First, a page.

Although vaccinations have dramatically reduced COVID-19 cases and deaths among long-term care (LTC) home residents during the pandemic’s third wave, the main danger going forward for Canada’s frail older adults is that the lessons learned from this crisis will not lead to the major reforms. These lessons are not new to policy-makers – they’ve been documented in countless public commissions and research studies before the pandemic – but very little has been done to act on them.

We do not need more studies to act. We need policies that ensure a better-trained, better-paid, better-appreciated workforce in LTC homes, as well as a better regulatory enforcement to help these workers and to ensure improvement in the quality of care for our frailest citizens.

A history of inaction on LTC reforms

There are many reasons why inaction has been common.

One is that reforms will be costly. But the costs of inaction are much greater. These costs are borne by residents in terms of low-quality care, by families who worry about their loved ones, and by staff who are over-stretched. Rather than investing in fixing these problems over the longer run, governments have resorted only to emergency responses to patch up the problems.

Another reason for inaction is that care in this sector is done mainly for older women by women, many of whom are racialized and/or newcomers to Canada. In our male- and youth-oriented culture, little value is attached to older women or to the care work traditionally done by women. The skills involved are ignored and undervalued.

A third reason is the assumption of family responsibility and the idea that such care was always provided by families in the past. Leaving aside the fact that many older people do not have families, this assumption ignores the fact that many more people are living longer with complex care needs, so families in the past did not have to provide the kind of 24-hour care now required, and that private households can be unsafe places for care. Moreover, we have closed many of the chronic care, psychiatric and rehabilitation hospitals that provided care in the past. We do not like to think about old age and when we do, we assume that we will be able to survive at home.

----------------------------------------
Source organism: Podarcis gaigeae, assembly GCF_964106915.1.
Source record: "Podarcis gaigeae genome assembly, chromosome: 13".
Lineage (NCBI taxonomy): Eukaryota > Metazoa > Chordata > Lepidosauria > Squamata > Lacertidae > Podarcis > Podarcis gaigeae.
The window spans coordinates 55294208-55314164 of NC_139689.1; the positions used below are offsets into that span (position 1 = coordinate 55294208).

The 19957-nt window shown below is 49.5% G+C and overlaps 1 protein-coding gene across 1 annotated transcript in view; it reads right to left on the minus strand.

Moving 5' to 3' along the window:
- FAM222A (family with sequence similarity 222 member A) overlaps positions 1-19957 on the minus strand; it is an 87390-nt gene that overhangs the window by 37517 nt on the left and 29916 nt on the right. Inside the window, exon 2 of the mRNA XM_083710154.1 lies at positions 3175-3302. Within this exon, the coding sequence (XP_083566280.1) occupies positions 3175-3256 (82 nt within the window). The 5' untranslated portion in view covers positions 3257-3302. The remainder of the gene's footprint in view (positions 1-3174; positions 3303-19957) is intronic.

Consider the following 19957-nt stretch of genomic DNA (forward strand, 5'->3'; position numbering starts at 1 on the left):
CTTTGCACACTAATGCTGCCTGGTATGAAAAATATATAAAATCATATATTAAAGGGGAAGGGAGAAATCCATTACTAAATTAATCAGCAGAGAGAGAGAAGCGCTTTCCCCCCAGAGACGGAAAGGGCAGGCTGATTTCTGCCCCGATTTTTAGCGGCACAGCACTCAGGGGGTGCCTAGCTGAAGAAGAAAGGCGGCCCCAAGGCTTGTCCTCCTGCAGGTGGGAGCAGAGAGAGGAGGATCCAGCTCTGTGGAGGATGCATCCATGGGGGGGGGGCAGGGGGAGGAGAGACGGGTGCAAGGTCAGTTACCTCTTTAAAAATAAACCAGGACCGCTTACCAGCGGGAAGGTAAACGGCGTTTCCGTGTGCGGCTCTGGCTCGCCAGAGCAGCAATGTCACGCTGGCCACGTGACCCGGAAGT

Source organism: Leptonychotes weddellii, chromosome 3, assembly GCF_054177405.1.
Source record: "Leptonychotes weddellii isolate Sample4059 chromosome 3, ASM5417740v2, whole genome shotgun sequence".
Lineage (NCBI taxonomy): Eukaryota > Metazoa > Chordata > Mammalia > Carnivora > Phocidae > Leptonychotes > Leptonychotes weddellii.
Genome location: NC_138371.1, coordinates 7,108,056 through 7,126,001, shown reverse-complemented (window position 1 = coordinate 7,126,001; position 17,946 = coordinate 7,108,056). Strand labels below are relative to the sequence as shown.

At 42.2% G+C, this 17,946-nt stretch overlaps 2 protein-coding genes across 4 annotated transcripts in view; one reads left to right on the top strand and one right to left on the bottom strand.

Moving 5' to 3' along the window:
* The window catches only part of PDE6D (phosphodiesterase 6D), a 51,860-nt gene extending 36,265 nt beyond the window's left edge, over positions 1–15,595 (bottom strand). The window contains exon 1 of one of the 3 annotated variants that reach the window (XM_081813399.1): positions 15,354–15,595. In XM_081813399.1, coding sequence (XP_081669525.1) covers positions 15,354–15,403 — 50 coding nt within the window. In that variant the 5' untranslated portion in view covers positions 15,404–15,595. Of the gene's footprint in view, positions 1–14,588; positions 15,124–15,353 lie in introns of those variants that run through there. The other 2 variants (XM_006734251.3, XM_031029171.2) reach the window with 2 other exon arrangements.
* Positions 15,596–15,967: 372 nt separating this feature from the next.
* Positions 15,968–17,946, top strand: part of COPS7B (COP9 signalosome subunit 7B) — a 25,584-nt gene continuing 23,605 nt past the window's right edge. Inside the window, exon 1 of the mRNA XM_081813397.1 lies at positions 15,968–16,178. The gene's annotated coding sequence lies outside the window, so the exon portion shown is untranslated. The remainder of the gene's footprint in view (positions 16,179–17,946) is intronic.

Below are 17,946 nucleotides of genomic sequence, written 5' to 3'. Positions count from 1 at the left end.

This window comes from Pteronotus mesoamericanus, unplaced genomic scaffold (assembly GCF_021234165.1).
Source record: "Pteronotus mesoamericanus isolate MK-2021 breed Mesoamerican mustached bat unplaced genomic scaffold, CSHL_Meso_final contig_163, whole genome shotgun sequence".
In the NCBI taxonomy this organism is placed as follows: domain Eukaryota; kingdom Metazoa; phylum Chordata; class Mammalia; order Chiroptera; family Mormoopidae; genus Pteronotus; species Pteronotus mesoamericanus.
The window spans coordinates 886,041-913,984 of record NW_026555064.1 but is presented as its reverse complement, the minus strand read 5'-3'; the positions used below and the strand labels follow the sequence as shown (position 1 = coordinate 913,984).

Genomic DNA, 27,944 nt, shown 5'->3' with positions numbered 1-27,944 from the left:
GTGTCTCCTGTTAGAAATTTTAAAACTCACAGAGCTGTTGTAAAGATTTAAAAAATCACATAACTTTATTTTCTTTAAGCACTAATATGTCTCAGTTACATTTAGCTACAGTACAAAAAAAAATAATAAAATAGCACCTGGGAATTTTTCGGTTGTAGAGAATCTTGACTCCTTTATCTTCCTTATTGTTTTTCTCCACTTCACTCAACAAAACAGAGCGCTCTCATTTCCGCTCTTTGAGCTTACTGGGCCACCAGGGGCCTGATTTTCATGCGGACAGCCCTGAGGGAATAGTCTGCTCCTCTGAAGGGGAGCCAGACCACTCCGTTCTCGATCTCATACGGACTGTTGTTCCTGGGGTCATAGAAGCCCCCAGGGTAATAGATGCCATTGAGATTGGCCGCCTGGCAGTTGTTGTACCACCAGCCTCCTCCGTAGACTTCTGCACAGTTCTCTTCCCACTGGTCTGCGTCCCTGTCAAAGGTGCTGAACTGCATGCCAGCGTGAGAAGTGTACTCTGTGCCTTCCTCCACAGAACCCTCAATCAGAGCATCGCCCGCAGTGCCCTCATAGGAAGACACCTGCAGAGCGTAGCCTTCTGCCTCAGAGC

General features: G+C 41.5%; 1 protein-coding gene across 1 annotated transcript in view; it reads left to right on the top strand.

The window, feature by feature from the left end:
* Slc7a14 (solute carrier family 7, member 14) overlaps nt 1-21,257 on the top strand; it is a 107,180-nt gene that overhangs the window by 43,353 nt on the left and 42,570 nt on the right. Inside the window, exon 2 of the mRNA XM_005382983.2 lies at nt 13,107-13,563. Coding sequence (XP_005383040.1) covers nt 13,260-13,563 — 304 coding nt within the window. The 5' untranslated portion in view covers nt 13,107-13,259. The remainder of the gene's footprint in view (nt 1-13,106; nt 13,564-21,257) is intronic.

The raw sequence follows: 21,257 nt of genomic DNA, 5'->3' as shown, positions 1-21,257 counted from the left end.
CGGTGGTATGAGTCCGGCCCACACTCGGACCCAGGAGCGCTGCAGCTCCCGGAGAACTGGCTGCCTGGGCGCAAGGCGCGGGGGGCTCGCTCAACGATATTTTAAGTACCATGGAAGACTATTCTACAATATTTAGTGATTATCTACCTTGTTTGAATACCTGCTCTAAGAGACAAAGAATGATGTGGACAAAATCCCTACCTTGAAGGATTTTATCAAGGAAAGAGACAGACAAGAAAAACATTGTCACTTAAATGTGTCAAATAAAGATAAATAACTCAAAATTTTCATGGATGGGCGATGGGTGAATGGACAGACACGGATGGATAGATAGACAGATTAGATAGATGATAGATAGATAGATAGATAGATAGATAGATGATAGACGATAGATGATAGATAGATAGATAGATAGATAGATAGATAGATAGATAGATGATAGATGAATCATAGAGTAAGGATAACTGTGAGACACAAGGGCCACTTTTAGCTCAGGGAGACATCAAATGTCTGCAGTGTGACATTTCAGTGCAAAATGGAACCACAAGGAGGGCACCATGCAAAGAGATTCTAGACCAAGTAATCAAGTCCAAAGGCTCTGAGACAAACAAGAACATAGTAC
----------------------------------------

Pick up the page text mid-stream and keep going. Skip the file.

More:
Prioritize the LTC workforce and regulatory enforcement

To address the crisis in LTC, provincial and territorial governments need to increase the number of staff and ensure that they have appropriate, continuing, work-time training. More than a decade ago, when resident needs were less complex, various studies indicated that there should be a minimum of at least four direct care hours per resident per day. This number refers to the hours when staff are providing care, not the total number of hours worked by employees doing other administrative tasks or those paid but absent due to leave. No provincial/territorial jurisdiction has established this minimum, let alone the more than six hours that current research recommends because of the more-complex needs today of residents in LTC homes. We need to significantly expand training opportunities to reach such minimums.